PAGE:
About Us

Ethical riding and horsemanship


Brought To You By East Devon Riding Academy

East Devon Riding Academy offers high quality riding and horsemanship lessons to children and adults. We offer opportunities for children from walking age, we are well known for giving children their first experience of ponies and riding. We have purpose built facilities and a comprehensive range of learning opportunities are available alongside lessons, including adult training courses, children’s Pony Mornings and Pony Playgroup.  We specialise in individual lessons or very small groups of siblings, family or friends. Lessons are about far more than just following the bum in front! We are experienced in helping to rebuild or improve confidence and welcome all abilities. We also teach people on their own horse or pony.

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    We offer the solution for those people who wish to enjoy their hobby but don't want this to be at the expense of the horse.
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    We offer an ethical choice for people that recognise that the horse is far more than a 4 legged bicycle and has thoughts, feelings and needs of its own.

About The Founder Of The Academy...

The owner and chief instructor of East Devon Riding Academy is Natalie Bucklar, BSc (Hons), MSc (Equine Science). Natalie has studied sports coaching to Masters degree level, specialising in rider performance. This specialism led to Natalie being asked to write and conduct a unique research project to help prepare Team GB riders for the 2004 Athens Olympics.

Natalie has over 23 years experience of teaching children and adults, including lecturing to degree level in Equine Science. Experienced with all abilities and levels of confidence, Natalie’s pupils have competed at the Horse of the Year Show, the Royal International Horse Show, County level showing and National Championships. However not everyone is competitive and Natalie is equally happy teaching riders who may just want to master rising trot or learn how to canter. With a passion for horse welfare and understanding equine behaviour, Natalie and her team of staff constantly strive to look after the horses to the highest possible standards.

We begun offering the opportunity for children to join us for the morning back in 2011. Our many years of experience in the industry helped us to define our Pony Mornings so we could offer children enjoyable, active and educational activities whilst providing parents with value for money and the peace of mind that we would strive to keep their children happy, engaged and most importantly, safe. Our reputation for hosting high quality Pony Mornings rapidly grew, we started with just two for the whole summer holidays and we now run two for every week of every school holiday and half term. Each year we welcome new children but we also have many returning customers, several who are local and some who just visit us once a year when they are on holiday. Some of the children who attend our pony mornings are regular riders and some have never ridden before- all are welcome as we split the group according to experience if necessary.

What Exactly Is Ethical Horsemanship?

East Devon Riding Academy strives to offer and practice ethical riding and horsemanship, it means that we acknowledge the horse is not a machine, an inanimate object or unworthy of being considered. They have not chosen to be in their job and they deserve to have their own life too. We want them to be happy and free from pain and discomfort. We work hard to ensure that providing customers with a service does not impose upon the horse’s innate needs and they still have the freedom to be a horse. Our horses have choice, we listen to their communication and if necessary we act on it to ensure their welfare is optimised.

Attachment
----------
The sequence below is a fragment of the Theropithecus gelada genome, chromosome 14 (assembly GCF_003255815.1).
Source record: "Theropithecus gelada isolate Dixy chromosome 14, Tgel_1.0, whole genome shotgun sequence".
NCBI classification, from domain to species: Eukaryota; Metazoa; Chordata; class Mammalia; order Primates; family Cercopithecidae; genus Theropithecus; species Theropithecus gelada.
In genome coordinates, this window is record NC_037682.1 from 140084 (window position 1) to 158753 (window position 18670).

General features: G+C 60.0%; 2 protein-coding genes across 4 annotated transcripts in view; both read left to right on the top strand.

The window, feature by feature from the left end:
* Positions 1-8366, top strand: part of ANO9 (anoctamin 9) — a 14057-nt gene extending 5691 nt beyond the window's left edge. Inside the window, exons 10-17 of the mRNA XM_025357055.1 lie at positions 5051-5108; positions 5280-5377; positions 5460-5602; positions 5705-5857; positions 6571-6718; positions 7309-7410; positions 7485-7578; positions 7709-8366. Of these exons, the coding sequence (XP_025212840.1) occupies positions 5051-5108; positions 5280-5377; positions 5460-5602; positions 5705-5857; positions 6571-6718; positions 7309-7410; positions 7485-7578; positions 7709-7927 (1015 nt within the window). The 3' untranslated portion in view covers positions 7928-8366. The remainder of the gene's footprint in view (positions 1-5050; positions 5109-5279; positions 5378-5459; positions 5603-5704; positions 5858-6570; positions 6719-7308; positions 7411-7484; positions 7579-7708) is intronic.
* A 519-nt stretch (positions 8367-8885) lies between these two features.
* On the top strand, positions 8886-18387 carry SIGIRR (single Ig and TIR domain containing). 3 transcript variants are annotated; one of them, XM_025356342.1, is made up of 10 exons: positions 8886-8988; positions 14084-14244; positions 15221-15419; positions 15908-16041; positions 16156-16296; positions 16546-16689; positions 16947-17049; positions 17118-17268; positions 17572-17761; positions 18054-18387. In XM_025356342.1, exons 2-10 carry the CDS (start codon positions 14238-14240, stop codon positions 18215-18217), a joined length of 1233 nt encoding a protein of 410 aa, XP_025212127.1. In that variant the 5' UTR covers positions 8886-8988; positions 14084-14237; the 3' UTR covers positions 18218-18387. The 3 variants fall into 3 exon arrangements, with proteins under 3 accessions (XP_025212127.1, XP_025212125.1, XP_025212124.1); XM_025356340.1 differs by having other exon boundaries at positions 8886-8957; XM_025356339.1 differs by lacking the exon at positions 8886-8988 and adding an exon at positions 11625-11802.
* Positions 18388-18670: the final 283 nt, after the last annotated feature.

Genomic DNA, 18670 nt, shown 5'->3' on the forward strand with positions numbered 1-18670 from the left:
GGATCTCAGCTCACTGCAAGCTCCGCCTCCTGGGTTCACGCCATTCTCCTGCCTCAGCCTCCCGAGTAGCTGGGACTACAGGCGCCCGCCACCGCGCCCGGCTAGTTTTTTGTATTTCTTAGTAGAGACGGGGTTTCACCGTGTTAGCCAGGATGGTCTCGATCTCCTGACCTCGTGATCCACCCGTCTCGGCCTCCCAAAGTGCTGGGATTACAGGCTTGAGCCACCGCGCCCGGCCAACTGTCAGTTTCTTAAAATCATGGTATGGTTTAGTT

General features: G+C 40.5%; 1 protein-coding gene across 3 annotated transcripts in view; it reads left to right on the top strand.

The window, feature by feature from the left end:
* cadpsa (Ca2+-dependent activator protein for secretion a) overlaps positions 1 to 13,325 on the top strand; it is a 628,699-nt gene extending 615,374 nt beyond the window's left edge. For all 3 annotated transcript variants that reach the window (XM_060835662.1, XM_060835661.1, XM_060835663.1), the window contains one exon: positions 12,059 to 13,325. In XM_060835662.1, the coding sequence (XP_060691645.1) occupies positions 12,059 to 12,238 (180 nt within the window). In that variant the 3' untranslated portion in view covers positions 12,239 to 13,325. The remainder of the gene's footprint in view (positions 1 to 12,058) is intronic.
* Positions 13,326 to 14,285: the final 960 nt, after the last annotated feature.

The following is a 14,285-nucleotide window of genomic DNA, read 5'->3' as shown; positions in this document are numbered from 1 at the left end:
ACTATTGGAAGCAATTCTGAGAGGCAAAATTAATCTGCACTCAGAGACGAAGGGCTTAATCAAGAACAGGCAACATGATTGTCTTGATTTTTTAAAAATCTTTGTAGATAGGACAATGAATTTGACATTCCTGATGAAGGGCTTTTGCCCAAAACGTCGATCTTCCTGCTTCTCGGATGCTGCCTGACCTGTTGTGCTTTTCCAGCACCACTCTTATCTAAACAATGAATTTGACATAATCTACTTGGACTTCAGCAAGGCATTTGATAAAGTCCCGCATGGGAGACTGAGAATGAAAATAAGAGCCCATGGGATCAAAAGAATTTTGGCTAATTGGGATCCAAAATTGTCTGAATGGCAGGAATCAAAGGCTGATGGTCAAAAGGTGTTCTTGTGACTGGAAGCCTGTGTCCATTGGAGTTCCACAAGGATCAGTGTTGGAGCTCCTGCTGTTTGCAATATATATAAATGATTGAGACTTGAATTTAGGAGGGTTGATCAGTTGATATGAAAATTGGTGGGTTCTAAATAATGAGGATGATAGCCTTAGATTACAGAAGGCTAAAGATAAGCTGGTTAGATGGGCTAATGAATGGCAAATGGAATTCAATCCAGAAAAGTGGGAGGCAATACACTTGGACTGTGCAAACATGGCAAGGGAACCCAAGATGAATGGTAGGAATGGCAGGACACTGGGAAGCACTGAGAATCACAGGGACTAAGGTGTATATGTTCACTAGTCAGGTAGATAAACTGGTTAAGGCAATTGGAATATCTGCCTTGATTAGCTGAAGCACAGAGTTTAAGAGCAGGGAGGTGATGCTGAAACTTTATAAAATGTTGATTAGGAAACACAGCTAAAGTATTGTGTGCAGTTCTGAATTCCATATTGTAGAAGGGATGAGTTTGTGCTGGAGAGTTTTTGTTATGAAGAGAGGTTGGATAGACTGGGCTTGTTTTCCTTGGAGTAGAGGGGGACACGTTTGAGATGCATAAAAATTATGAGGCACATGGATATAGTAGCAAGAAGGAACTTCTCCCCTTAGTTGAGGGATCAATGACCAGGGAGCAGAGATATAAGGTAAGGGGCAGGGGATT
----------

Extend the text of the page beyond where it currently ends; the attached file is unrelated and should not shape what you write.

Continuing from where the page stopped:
Learning to ride is a journey, not a destination. We teach people to work in partnership with the horses, communicating with them in a kind and harmonious manner. We do not believe in crude, bullying riding, nor riders holding on and hoping for the best. We want our riders to be safe, enjoying their hobby on happy horses that are free from pain and discomfort.

Firstly, we understand children. We teach 1000’s of them every year! Our teaching methods follow an active learning approach, which keeps children involved by learning through doing, rather than the traditional but less effective way of just telling them what to do. All of our sessions are delivered through age appropriate activities, which enable children to succeed and learn whilst they are having fun. We guide the Pony Morning where appropriate, however we also encourage the children to be part of the decision making and empower them to have the freedom to discover and explore.

Our Daily Management....

Our horses and ponies live outside in small herds. They are bought in to the stables shortly before they are needed to work and turned out again immediately after they have finished. They are groomed before and after every ride, tacked up 10 minutes before a ride and un-tacked immediately after. We DO NOT-

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    Leave horses tacked up for hours or all day. ​​​​
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    Leave horses in stables, in social isolation for long periods.
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    Withhold food or water. 

Horses are not physically or mentally designed for confinement. They need social contact, space to roll, room to play and groom with each other, the freedom for natural posture and movement and a little and often forage based diet. Our management allows our horses to fulfill all these natural requirements. Our horses are not expected to cope with an erratic workload, with riders getting on and off all day and they are treated as individuals. Each horse works for a maximum of an hour and a half a day, in a maximum of 2 sessions but this depends on the individual, as some are limited to 1 lesson a day. We have water available in the arena and allow the horses to drink during lessons.